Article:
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Bankers Do Battle In Obscure Courts

Nov. 5, 2015, 7:03 PM

There’s a section of London called the Isle of Dogs, where much of the science-fiction horror film 28 Days Laterwas filmed.

It’s also where one of London’s employment tribunals is located, which have become a new venue where several former bankers — who were fired from Barclays, Lloyds and Citigroup for alleged sub par performance or in connection with recent rate-rigging scandals — are suing their former employers seeking unpaid bonuses and to set the record straight.

The employment tribunals are an unusual choice of forum in that cases filed there typically settle for less than $10,000. By contrast, some former bankers are seeking unpaid bonuses and salaries potentially worth far more.

But also they want to set the record straight and may be willing to fight for years to do so. The banks, which also need to protect their reputation, are hiring legal teams to fight back and defend their decisions. Bloomberg has the full, fascinating story:

There are no wigs, no gowns, no pomp of royal courts. But for the outcasts of the City of London, there’s a shot at redemption and a bit of money, if not justice.

Inside drab government offices on the Isle of Dogs in east London, and in another building six miles to the west, formerly high-flying traders are battling the giant banks that once showered them with six-figure paychecks.

Anyone who’s spent time in a U.S. courthouse, or sat through a hearing that featured a pro se litigant will instantly recognize some similarities to the scene that the Bloomberg article paints of Paul Carlier, one of the bankers who is suing:

Heaving a heavy sports bag of paperwork, he arrived on Sept. 16, in an open-neck shirt, to face Lloyds’s team: a half-dozen lawyers and executives in suits.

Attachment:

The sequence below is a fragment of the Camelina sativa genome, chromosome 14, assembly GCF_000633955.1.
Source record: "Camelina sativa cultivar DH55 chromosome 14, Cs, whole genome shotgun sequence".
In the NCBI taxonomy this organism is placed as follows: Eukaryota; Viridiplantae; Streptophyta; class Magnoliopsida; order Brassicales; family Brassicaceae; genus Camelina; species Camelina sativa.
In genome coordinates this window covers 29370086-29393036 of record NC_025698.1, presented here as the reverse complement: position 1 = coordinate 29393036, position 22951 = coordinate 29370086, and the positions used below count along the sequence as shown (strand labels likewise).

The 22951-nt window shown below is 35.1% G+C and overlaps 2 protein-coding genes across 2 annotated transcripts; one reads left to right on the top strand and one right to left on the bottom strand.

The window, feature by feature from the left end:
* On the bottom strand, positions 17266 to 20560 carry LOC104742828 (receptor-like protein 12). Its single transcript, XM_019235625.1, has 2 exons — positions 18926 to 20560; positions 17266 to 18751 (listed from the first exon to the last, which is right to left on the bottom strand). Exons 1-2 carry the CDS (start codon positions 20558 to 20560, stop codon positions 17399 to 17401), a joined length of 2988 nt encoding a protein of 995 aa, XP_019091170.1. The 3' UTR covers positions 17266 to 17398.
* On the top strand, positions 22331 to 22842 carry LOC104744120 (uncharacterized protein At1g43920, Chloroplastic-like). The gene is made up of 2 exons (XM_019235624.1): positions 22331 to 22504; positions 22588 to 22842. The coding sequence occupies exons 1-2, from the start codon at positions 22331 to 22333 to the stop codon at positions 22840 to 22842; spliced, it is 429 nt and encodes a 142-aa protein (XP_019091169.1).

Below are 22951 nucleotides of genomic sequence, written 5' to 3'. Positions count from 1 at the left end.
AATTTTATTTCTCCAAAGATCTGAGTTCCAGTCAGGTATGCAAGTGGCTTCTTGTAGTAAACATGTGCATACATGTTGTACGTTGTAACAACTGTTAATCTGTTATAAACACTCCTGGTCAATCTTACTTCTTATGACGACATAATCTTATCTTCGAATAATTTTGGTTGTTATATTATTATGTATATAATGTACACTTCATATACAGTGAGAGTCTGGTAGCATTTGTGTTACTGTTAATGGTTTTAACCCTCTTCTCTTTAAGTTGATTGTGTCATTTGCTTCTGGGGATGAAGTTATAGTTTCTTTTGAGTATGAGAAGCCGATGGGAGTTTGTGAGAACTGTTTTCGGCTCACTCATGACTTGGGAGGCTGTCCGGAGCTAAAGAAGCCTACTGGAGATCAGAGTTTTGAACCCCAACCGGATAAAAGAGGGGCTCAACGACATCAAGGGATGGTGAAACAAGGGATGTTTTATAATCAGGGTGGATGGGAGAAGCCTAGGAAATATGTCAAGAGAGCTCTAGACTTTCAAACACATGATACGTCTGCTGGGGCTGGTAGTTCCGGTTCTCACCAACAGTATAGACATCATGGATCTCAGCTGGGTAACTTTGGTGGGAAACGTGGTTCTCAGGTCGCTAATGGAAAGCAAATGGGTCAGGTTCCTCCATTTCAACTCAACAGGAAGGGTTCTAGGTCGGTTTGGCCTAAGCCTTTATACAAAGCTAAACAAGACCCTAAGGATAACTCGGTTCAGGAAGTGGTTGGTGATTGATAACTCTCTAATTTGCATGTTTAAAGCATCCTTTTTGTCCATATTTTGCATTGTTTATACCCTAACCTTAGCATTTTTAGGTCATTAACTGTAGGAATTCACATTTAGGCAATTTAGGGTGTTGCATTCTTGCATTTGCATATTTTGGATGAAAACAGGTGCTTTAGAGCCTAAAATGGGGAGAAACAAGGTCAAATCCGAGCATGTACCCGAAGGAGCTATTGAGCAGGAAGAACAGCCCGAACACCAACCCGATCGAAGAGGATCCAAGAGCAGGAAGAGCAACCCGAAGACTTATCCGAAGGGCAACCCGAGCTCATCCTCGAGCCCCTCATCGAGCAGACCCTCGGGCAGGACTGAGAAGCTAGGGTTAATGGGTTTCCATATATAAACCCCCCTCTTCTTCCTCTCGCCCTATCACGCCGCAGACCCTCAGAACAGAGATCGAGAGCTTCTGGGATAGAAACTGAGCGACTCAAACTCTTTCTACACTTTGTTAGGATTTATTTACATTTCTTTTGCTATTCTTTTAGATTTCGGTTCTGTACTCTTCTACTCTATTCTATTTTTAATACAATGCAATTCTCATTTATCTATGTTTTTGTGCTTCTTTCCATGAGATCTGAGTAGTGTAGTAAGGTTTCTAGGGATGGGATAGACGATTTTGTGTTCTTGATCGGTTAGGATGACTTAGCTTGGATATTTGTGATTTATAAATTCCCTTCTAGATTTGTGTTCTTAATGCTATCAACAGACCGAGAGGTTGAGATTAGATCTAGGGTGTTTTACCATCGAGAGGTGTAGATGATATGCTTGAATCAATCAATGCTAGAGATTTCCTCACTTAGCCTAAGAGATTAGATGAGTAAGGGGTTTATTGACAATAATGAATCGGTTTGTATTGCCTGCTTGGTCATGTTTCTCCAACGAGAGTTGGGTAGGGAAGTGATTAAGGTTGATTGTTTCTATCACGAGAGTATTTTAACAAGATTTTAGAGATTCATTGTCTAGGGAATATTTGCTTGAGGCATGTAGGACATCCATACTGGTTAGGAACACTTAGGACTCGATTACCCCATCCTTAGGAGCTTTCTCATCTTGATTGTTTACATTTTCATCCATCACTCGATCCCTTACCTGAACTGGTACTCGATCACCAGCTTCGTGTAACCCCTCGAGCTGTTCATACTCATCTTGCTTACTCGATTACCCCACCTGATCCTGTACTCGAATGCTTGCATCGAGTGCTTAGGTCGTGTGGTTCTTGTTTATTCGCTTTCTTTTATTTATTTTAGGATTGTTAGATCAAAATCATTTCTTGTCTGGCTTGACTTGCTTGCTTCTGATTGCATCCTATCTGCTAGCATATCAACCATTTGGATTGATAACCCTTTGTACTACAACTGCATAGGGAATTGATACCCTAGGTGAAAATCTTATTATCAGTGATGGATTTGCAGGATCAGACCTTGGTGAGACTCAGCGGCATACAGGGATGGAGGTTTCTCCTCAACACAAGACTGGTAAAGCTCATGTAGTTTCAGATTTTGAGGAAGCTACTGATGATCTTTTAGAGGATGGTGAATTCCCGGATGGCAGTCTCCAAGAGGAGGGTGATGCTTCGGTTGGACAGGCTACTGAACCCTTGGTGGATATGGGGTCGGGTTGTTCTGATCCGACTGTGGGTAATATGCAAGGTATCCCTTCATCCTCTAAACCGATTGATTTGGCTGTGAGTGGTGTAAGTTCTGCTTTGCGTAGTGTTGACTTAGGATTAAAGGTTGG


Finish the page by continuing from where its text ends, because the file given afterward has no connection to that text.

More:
“Doesn’t seem fair, does it?” Carlier, 46, said. His written witness statement -- full of exclamation marks, capital letters and expletives -- was, as the judge put it, “extremely difficult to follow.”

Kelly Hagedorn, special counsel in Jenner & Block’s recently opened London office, said it’s not unusual to see Big Law attorneys in these employment tribunals representing the banks.

“We tend to see an increase in claims being brought by bankers against their employers when there has been some kind of market disruption,” said Hagedorn.

For example, in the months and years immediately following the financial crisis, there was an increase in claims relating to alleged unpaid or underpaid bonuses, she said. The current increase is linked to the relatively recent banking scandals such as the allegations of benchmark manipulation, according to Hagedorn.

George Whipple, a partner at Epstein Becker & Green in New York, who previously worked in house at Credit Suisse, said the U.K. is one of the most expensive places to litigate, so the banks have to be careful that their legal fees do not exceed their liability.

On the other hand, the bankers often can’t afford lawyers either. Instead, they choose to face off against the bank’s hired guns. And that Whipple said, is a “growing trend.”

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